The Twin Song

This anachronistic, Franco-pastel explosion was like nothing I’ve ever seen before. Imagine your typical MGM-style musical from the 40's and 50's: lots of song and dance routines, a romantic/dramatic/comic story involving men, women, and their misadventures. Magically transport that (or some of that) to the mid-60's, add a touch of bizarre, twisted Frenchness to it (i.e. two women smoking while singing a musical number about how they're twins and have been with lots of guys) and voila!

Delphine's Trumpet Solo!

The story follows twin sisters, Delphine and Solange, who aspire to be famous singers, dancers, musicians, etc. One actually picks up a trumpet--I think she puts down her cigarette first--and plays during one of the musical numbers. They are bored with life in sleepy Rochefort and long for cosmopolitan Paris where they hope to be famous and meet extraordinary men. They sing about this a few times, which is how I know. They also sing about how they are twins--several times throughout the film. I could be wrong, but I think it was even called "The Twin Song"--or maybe LSB named it that. Anyway, somehow the town is populated almost entirely by artists, musicians, sailors, and...carnies!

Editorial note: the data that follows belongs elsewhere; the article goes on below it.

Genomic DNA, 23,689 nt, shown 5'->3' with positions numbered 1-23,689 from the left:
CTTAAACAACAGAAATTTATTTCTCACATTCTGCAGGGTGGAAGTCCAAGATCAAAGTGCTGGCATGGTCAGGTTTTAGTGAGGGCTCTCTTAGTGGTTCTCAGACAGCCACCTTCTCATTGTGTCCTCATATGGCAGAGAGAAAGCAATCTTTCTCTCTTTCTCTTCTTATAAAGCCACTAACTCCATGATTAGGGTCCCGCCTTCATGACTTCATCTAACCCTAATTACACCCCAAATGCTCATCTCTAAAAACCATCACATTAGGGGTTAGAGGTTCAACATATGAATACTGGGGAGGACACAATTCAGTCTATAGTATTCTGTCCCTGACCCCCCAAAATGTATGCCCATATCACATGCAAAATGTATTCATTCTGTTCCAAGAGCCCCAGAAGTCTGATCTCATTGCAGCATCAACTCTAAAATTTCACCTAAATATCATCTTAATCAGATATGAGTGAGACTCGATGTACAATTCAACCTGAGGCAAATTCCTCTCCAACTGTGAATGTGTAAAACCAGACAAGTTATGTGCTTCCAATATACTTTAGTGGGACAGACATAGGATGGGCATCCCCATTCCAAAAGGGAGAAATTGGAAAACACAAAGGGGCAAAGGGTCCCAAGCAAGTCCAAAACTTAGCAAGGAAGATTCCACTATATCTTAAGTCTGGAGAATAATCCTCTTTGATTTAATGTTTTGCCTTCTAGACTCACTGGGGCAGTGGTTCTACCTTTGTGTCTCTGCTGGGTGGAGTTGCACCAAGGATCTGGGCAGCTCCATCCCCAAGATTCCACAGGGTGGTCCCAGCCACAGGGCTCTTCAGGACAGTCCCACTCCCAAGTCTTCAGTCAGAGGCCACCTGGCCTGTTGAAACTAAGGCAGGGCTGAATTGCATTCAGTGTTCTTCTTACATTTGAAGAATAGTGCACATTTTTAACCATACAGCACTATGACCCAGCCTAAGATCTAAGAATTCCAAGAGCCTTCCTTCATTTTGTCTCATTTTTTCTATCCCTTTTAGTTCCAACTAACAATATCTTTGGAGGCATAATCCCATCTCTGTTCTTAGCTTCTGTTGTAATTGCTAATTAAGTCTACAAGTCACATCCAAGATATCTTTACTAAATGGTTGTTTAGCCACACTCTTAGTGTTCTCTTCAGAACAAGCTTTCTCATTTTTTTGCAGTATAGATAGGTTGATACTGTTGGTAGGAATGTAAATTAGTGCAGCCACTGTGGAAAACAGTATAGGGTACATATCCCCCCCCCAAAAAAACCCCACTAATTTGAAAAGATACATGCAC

Carnies and the Feminine Ideal

On the subject of carnies, two of them feature prominently in the film. They are in town with the carnival, of course, though they spend most of their time singing and dancing in the town square and singing, dancing, and drinking at a local bar. They have funny little French pants and shoes, and, while my American sensibilities immediately deduced that they must be gay, alas, they sing mainly about women.

There's also a naval officer/artist, who is the sweet, sensitive character of the story. He paints a picture of his "feminine ideal" which hangs in a little gallery in town and looks remarkably like one of the twins—though, he’s never met her (do you see where this one’s going?). He spends most of the movie at the local bar telling people about his feminine ideal and looking all dreamy. We've all been there, haven't we?

The mother of the twins, and owner of the bar where everyone hangs out, keeps sending the carnies (who she only knows from their time spend drinking, singing, and dancing at her bar) to pick up her whiny son at school. Somewhere along the way, you learn that she used to be in love with a man, but she left him years ago because he had a funny name: Simon Dame (She didn’t want to be known as “Madame Dame”). There's more to this part, but there is no space for it here.

The movie is full of almosts and near misses...and carnies. Did I mention the carnies?

Deep in the background of the story someone kills and decapitates a woman--which serves only to provide some entertaining conversations and a few laughs for the other characters. Doesn't this kind of thing always happen in musicals?

I recall thinking to myself at several points throughout the movie: "wait, did that really just happen?" Yes, it did. Every time. While I won't give away the specifics of the ending, let's just say that it ends somewhat happily, in a slightly unsatisfying, European way.

So, if you mysteriously find The Young Girls of Rochefort at the top of your Netflix queue and aren't quick enough to change the sequence before they ship it, I suggest you give in to les jumelles and start pouring the wine...